1 tbsp. ground cinnamon
1/2 tsp. ground nutmeg
1/2 tsp. ground cloves

Separate egg whites from yolks. Beat the egg yolks and 100g of sugar until the mixture is pale yellow and foamy.
Stir in the grated carrots, almond powder, grated lemon zest, cinnamon, clove, nutmeg, flour, kirsch and mix well.
In another bowl, with an electric mixer, beat the egg whites with 100g of sugar until soft peaks form. Then, incorporate it gently into the batter.
Then butter and flour a mould of 22 cm in diameter and 5 cm in height and pour the mixture in.
Bake for 35 to 40 minutes in a preheated oven at 190 degrees. Allow to cool before removing from the mould.

Cream Cheese Frosting
Whisk 100g of butter at room temperature until creamy.
Add 400 g Philadelphia cream cheese, and continue mixing.
Add 2 tsp of vanilla extract, and 150g icing sugar.
Whisk everything until obtaining the final texture: creamy, without lumps.

Assemble the cake
Using a sharp bread knife, cut the cooled cake into two layers.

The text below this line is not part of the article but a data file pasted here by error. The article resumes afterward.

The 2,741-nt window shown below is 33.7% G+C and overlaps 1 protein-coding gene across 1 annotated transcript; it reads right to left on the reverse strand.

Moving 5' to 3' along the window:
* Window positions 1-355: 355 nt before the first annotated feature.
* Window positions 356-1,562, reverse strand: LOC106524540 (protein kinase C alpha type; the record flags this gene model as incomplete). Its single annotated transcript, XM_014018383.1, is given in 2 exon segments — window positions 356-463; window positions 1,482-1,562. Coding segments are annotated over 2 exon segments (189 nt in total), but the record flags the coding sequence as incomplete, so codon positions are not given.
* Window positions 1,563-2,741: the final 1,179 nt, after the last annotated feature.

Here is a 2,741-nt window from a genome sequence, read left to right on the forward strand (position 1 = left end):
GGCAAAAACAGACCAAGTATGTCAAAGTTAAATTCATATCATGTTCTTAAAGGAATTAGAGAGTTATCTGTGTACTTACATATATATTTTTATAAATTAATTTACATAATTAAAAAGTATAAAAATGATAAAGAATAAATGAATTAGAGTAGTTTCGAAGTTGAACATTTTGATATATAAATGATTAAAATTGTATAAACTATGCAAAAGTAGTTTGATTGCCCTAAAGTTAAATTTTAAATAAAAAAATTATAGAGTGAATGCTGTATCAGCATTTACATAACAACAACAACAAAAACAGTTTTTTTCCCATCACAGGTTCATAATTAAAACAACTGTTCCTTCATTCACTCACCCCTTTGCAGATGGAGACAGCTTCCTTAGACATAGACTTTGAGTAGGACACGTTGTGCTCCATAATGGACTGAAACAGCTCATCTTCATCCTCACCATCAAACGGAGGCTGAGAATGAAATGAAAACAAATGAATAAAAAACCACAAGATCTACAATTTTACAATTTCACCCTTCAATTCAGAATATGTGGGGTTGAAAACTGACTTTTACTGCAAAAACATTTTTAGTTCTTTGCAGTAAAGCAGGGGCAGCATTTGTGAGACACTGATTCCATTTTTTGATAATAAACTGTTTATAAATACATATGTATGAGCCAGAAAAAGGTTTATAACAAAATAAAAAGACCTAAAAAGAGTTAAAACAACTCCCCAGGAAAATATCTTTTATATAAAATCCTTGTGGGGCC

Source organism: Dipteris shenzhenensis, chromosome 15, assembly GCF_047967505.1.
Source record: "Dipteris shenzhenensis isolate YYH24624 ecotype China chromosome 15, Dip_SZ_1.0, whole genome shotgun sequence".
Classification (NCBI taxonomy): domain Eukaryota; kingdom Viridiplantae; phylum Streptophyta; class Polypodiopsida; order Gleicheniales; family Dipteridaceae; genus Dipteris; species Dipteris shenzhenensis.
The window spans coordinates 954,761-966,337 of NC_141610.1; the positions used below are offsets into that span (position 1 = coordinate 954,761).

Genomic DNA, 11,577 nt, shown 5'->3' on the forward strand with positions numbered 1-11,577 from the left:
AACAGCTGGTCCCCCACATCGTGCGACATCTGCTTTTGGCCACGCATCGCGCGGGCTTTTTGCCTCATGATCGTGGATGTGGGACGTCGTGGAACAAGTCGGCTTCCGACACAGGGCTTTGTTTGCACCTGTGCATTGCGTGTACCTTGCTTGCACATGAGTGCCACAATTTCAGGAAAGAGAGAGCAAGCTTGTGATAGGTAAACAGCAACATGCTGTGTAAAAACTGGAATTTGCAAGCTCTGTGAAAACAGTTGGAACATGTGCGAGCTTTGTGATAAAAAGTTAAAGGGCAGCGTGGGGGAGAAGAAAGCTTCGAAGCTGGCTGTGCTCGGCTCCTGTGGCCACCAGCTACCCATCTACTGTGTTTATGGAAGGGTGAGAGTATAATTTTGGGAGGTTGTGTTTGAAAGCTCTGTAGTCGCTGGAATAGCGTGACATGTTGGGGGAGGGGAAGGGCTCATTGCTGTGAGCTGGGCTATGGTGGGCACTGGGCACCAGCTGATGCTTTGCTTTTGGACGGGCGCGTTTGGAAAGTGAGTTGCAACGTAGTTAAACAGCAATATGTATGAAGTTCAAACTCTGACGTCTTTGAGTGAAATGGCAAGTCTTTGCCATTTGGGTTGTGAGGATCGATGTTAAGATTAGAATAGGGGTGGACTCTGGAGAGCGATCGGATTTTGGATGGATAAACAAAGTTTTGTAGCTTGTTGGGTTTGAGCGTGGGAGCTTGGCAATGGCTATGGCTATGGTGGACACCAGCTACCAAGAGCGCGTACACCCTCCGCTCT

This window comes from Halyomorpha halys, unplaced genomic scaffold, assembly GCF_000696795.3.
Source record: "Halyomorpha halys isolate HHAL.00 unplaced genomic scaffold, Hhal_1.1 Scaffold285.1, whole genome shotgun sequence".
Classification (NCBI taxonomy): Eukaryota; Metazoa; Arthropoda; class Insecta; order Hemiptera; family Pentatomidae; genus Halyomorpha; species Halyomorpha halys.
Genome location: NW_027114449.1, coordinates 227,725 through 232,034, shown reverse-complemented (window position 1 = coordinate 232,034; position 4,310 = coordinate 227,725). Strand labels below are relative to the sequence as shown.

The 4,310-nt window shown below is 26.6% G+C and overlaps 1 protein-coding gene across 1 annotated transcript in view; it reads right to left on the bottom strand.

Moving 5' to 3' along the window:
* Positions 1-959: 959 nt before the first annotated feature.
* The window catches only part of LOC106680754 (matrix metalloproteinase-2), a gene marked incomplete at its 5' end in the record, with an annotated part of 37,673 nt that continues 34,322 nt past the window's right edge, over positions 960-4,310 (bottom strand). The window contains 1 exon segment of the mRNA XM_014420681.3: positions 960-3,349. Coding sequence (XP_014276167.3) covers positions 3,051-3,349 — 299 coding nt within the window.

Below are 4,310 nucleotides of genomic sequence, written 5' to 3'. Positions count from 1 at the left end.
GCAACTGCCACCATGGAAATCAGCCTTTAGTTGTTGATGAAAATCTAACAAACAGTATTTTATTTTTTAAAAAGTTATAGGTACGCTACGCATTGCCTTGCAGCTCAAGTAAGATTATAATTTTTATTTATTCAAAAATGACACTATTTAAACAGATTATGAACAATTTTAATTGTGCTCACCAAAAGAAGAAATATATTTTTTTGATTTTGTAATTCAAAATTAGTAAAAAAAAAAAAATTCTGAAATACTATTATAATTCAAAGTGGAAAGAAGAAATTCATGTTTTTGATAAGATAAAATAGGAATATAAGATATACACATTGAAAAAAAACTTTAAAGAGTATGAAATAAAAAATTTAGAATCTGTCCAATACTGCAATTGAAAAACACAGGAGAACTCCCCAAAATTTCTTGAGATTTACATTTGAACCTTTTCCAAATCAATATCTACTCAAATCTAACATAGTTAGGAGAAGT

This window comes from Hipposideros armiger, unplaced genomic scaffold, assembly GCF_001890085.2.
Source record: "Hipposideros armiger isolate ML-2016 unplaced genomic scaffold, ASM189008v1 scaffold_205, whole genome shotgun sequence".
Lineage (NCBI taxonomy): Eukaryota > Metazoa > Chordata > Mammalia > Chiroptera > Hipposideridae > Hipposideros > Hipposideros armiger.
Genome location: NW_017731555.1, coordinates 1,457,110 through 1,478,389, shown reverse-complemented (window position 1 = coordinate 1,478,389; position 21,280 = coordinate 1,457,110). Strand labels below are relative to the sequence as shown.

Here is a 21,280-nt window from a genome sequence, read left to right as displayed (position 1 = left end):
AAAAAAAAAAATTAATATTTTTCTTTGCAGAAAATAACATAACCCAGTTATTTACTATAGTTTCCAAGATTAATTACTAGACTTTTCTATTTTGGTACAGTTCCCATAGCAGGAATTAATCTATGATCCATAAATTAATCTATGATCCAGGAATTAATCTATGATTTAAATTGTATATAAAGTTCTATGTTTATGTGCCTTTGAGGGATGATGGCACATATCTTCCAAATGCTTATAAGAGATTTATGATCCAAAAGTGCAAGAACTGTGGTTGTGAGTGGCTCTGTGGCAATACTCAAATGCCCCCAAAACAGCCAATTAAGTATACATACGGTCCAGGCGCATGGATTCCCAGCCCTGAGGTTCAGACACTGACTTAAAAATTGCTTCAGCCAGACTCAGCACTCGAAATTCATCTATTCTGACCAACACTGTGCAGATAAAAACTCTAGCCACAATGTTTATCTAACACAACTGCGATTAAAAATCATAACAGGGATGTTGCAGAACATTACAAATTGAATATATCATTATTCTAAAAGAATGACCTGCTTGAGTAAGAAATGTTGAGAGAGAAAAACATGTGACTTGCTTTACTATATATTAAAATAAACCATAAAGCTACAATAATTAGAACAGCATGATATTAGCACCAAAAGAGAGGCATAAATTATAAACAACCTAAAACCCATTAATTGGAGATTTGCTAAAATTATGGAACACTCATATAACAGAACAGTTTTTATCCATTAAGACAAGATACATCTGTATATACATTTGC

Place your first layer on the plate followed by a big amount of frosting in the centre. Spread the frosting thickly and evenly across the layer.
Spread from the middle of the layer out to the edges and slightly down the side.  Add your second layer on top of the first. Repeat the frosting process by starting with a large dollop on the top and work your way down the sides, filling and smoothing with a spatula.
The frosting doesn’t need to be perfectly smooth. Actually it looks prettier when it is irregular.
You can store your cake in the fridge until time to serve.

If you want to make your carrot cake a little sexier, you can put small carrots made of marzipan on top.